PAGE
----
one of the happiest moments of her life, when Kelly Geer and Baltimore
Oriole infielder Cal Ripken started talking about marriage, a shadow
settled over Kelly that wouldn't let up.
It began with a tormenting, around-the-clock headache; it took
an exasperating two years to get to the root of the problem; and
it has taken Kelly a decade to make peace with it.
Kelly Ripken had Graves' disease, a condition characterized by
an overactive thyroid gland that causes the body's metabolism to
speed up. Besides the unrelenting headache, she couldn't sleep and
felt irritable. Her appetite increased, every morning she ate an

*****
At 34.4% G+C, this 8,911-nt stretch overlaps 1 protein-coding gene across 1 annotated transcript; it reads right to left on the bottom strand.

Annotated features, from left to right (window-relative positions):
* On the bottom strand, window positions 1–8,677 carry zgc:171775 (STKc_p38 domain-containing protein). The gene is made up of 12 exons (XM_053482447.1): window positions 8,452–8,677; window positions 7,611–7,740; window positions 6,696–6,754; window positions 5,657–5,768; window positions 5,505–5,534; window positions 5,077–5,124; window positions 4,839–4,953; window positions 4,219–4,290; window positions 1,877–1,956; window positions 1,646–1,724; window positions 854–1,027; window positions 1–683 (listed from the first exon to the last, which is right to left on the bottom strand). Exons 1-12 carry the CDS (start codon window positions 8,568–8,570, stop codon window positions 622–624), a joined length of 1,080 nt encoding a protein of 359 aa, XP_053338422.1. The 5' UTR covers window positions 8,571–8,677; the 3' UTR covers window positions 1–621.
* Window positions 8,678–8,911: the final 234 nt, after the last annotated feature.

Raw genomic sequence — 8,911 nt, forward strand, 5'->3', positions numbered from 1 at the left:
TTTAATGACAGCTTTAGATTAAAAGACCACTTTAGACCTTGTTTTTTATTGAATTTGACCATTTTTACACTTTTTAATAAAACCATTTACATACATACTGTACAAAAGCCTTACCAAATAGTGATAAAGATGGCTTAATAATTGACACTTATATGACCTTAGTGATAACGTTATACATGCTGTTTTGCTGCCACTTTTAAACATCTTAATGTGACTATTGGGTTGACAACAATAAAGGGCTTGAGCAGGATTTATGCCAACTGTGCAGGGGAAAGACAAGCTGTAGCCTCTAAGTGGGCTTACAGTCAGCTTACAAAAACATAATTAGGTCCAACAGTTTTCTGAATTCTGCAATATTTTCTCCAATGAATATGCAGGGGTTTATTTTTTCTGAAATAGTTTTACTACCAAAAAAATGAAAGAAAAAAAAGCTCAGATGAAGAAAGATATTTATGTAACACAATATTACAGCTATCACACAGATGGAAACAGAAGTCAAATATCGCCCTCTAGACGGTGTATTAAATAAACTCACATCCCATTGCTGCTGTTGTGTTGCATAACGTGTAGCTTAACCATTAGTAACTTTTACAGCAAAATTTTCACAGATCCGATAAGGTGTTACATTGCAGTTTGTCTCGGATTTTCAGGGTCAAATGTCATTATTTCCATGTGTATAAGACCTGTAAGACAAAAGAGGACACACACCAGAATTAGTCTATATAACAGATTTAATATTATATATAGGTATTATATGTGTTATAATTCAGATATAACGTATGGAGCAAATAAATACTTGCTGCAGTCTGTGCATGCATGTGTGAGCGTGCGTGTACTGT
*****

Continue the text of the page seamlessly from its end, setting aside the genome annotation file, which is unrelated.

entire box of chocolate donuts, yet lost 25 pounds. Kelly was tested
for brain tumors, Hodgkins' disease, lupus, received cortisone shots
in her neck for a supposed cervical injury, even had all four of
her wisdom teeth extracted.
"I felt terrible," she recalls. "Your body is running
so fast and it won't rest. There were days when I thought, Today's
the day I'm going to go out of my mind." Finally, some dozen
physicians and two dozen medications later, Kelly was correctly
diagnosed through a simple blood test and began treatment to bring
her hyperthyroidism under control.
"I told myself that when I found out what was wrong, I was
never going to feel that way again if I could help it," she
says today. "The most important part of this disease is education.
The more you know about it, the better you're going to be."